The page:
This week brings a wealth of news in the FATCA arena, which we summarize in today’s post.
First, former acting IRS Commissioner Steven Miller speaks out against FATCA and suggests that the benefits of the new information reporting regime imposed by FATCA may not outweigh its costs. An article published by TaxAnalysts on October 7 quotes Miller as follows:
“I can’t even say with conviction that I’m sure, looking strictly on a cost-benefit basis, that FATCA’s . . . benefits are going to outweigh the cost,” Miller told a lunch crowd at the Securities Industry and Financial Markets Association FATCA Policy Symposium in Washington. “It’s not clear to me that when you look solely at the burden placed on financial institutions and others, versus the amount of revenue that may come into the treasury, that this is going to be a revenue-positive event for the United States.”
Miller, former deputy commissioner of services and enforcement and a 25-year veteran of the IRS, acknowledged both problems and progress in the implementation of FATCA and said that he believes “offshore evasion is an area in which noncompliance will never be completely eradicated.”
“While I have high hopes that the implementation of FATCA will be successful and of great assistance in this regard, I fear that it’s not going to be a panacea,” Miller said. “I also believe that we have yet to see the full breadth of creativity in terms of the types of assets that will be used into the future to store wealth overseas.”
Second, joining Miller in criticizing FATCA is National Taxpayer Advocate Nina Olson, who also spoke at the Securities Industry and Financial Markets Association FATCA Policy Symposium. According to an article published by TaxAnalysts on October 8, Olson made the following points in her remarks:
“This is a piece of legislation that is so big and so far-reaching, and [has] so many different moving pieces, and is rolling out in an incremental fashion . . . that you really won’t be able to know what its consequences are, intended or otherwise,’ Olson said. “I don’t think we’ll know that for years. And by that point we’ll actually be a little too late to go, “Oops, my bad, we shouldn’t have done this,’ and then try to unwind it.”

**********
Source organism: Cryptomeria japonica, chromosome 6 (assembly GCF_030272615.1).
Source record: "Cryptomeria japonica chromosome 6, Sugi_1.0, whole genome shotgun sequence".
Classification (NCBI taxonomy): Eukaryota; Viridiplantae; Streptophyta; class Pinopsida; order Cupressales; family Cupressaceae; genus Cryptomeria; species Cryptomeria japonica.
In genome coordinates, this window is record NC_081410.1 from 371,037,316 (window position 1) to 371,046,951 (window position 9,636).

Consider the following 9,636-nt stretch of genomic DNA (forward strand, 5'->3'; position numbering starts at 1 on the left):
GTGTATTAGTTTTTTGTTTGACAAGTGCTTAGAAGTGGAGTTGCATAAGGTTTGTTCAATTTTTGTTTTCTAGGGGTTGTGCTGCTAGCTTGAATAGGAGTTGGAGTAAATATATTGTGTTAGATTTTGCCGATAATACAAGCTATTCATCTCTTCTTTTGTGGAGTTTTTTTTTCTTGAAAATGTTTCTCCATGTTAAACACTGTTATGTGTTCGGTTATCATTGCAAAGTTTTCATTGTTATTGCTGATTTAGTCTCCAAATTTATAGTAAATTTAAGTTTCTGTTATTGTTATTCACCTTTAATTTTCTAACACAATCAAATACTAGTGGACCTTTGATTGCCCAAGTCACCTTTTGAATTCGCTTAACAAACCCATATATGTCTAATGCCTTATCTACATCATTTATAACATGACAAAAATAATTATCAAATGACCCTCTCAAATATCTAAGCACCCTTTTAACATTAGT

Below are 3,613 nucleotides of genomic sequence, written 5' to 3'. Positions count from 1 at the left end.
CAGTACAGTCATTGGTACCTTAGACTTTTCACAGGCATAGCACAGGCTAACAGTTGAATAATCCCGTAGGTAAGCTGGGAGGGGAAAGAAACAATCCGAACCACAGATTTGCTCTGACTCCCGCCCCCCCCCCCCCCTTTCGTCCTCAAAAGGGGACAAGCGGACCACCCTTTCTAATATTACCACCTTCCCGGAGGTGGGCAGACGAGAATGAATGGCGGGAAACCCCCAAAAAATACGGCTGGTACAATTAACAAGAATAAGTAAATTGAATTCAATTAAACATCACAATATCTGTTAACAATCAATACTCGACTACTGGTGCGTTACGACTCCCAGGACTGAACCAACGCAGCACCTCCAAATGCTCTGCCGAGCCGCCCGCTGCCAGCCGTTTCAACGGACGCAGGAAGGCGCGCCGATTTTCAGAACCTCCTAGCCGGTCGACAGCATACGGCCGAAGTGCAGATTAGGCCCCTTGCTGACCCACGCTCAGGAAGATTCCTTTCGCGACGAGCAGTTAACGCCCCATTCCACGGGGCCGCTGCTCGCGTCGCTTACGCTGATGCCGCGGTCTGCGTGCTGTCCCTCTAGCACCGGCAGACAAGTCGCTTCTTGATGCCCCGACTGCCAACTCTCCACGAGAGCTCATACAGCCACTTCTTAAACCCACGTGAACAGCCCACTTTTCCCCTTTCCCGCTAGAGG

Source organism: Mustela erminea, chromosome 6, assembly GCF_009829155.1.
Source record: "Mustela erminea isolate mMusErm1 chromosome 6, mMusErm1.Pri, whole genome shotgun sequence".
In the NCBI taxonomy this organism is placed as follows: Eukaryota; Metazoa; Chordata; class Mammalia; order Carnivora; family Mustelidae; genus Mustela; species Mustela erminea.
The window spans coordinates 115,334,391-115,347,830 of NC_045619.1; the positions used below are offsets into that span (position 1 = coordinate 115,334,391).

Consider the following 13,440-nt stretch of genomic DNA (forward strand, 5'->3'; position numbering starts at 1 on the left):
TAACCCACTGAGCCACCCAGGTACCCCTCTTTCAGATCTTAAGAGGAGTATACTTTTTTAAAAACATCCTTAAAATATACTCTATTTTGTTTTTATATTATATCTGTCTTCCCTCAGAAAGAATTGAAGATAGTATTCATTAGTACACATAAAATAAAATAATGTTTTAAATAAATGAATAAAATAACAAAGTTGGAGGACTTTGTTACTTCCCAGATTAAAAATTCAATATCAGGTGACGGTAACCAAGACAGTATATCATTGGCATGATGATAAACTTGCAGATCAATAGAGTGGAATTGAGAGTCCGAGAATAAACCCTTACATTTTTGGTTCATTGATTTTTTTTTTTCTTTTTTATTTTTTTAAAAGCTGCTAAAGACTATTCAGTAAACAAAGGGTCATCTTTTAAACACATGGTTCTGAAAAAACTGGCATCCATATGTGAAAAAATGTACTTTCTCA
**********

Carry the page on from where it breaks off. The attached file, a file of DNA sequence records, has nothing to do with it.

. . .
The raw numbers so far tell a confusing tale, Olson said. In 2011, 170,000 taxpayers filed Form 8938, “Statement of Specified Foreign Financial Assets”; 187,000 filed Form 8938 in 2012, she said. Forty-one percent of 2011 filers also filed a foreign bank account report, she added. However, in 2012 only 21 percent of Form 8938 filers had a foreign address, Olson noted.
“I really don’t know what people’s assumptions were when they enacted this requirement,” Olson said. “Did we expect to get 7 million? Did we expect to get 10 million? Did we expect to get 500,000? Is this a good result? Is this a bad result?” Just one-half of 1 percent of Form 8938 filers had a balance due account after getting notices, compared with 4 percent for the general taxpayer population, she noted.
Olson further noted in her remarks that a new cottage industry has sprouted as a result of FATCA: after foreign banks expressed reluctance to open accounts for some U.S. taxpayers overseas, some businesses began offering insurance to protect against incomplete FATCA disclosures. “So here we now have created a whole new industry for a risk we have manufactured ourselves,” Olson said.